The Sky Calls (1959)

  |  Adventure, Sci-Fi


The Sky Calls (1959) Poster

Two countries race to have the first successful landing on Mars.

TIP
Add this title to your Watchlist
Save movies and shows to keep track of what you want to watch.

4.5/10
622

Photos

  • The Sky Calls (1959)
  • Sergey Filimonov and Aleksandr Shvorin in The Sky Calls (1959)
  • Aleksandr Shvorin and Taisiya Litvinenko in The Sky Calls (1959)
  • Lev Lobov in The Sky Calls (1959)
  • Ivan Pereverzev in The Sky Calls (1959)
  • Konstantin Bartashevich and Gurgen Tonunts in The Sky Calls (1959)

See all photos

More of What You Love

Find what you're looking for even quicker with the IMDb app on your smartphone or tablet.

Get the IMDb app

Cast & Crew

Top Billed Cast



Directors:

Mikhail Karzhukov , Aleksandr Kozyr , Francis Ford Coppola

Writers:

Mikhail Karzhukov, Evgeniy Pomeshchikov, Aleksey Sazonov

Reviews & Commentary

Add a Review


User Reviews


30 April 2014 | spintongues
4
| jingoist schlock
Like most soviet films of the period (and I watched the original version), in has no action whatsoever. The plot is stilted as statues at the People's Economy Achievements Exhibition in Moscow, and the story drags its feet to no end. It is a typical tableau vivant aimed at kicking imperialist America one more time, and at showing Russians (but mostly Ukrainians, as the film was done at the infamous Dovzhenko Studios, legendary for its spectacularly bad productions) at their best and foremost.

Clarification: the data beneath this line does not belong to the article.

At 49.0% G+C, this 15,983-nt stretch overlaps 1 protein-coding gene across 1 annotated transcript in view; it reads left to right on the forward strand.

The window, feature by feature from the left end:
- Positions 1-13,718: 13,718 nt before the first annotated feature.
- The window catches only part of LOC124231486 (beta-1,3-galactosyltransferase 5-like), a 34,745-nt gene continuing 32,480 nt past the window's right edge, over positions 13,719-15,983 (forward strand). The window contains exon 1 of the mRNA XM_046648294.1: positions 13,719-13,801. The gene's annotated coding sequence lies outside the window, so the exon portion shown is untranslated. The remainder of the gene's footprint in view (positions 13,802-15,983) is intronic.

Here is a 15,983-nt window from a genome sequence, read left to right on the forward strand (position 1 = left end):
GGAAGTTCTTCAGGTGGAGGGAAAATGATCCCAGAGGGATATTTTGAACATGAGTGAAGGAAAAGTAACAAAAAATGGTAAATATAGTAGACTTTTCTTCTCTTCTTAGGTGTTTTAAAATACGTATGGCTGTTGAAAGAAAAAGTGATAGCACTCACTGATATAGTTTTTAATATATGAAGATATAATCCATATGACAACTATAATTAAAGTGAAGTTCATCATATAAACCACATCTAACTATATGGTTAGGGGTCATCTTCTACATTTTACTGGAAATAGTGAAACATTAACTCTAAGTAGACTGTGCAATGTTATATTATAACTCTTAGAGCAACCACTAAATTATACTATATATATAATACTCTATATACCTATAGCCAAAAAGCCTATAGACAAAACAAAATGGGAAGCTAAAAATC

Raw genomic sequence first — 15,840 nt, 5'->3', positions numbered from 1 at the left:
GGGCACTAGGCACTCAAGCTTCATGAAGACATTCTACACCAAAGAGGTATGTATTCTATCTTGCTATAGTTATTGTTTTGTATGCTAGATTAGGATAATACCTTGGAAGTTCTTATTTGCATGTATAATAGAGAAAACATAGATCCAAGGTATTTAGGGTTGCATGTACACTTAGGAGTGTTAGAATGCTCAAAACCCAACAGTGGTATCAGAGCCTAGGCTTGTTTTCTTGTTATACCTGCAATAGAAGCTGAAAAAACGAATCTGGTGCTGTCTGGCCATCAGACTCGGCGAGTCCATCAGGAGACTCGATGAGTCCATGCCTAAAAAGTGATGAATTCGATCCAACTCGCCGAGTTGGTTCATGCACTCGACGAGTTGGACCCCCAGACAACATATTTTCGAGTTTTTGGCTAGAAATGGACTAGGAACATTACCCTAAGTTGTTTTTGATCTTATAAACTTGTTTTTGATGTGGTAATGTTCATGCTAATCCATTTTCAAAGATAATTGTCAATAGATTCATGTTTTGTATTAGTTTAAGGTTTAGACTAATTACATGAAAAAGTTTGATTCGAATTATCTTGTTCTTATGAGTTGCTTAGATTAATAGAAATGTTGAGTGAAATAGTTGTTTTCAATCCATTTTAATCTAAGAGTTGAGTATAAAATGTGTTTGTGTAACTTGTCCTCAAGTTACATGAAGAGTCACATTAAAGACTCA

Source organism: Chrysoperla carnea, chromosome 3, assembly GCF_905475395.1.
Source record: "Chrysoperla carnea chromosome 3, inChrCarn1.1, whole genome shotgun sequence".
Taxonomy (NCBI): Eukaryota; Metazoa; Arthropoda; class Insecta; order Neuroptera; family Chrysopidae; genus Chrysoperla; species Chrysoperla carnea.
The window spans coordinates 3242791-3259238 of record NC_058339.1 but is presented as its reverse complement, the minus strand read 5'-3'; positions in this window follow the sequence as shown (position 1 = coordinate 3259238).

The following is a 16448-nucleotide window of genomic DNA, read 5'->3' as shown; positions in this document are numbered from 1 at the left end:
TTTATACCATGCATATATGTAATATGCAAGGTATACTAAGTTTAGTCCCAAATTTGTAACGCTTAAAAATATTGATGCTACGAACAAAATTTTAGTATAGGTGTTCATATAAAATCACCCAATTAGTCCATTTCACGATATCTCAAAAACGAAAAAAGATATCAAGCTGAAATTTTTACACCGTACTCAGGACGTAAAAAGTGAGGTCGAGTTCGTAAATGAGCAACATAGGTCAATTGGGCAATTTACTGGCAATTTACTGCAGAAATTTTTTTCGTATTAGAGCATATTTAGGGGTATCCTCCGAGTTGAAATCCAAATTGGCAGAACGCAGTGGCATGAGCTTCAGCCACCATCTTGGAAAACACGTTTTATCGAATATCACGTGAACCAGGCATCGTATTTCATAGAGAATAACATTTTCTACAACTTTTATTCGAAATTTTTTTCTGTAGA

However, this propaganda poster about how Soviets and Americans tried to prove to each other whose penis extender—pardon me, phallic symbol—is better, racing each other to Mars, of all places, is nicely illustrated with analog FX. The music is abominable, and is in place only in the scene of "space madness" of the one "bad American" they let out into space. The dialogue is absurdist and as ridiculous as the gadgetry shown. More than anything else, it reminds me of the old Chapayev joke: —Pet'ka, the apparatus. —Six, Vasily Ivanovich. —Six what? —Apparatus what? In some sense, it's just as silly as Gravity. Look how much time passed, and what has changed?

Nevertheless, content-wise, the film's narrow-minded positivism and typical soviet jingoism is set off by one truly Pynchonian twist, and you can appreciate it if you read Gravity's Rainbow. The film has its own Gottfried, and there is the Gottfried glorious moment there. A-and Gottfried's name in the film is Grigory.

Critic Reviews


How Ricky Whittle Brings Shadow Moon to Life

Ricky Whittle, the star at the center of "American Gods," credits amazing co-stars and killer special effects for his mind-bending performance.

Watch now

Featured on IMDb

Check out our guide to the SXSW 2019, what to watch on TV, and a look back at the 2018-2019 awards season.

Around The Web

 | 

Powered by ZergNet

More To Explore

Search on Amazon.com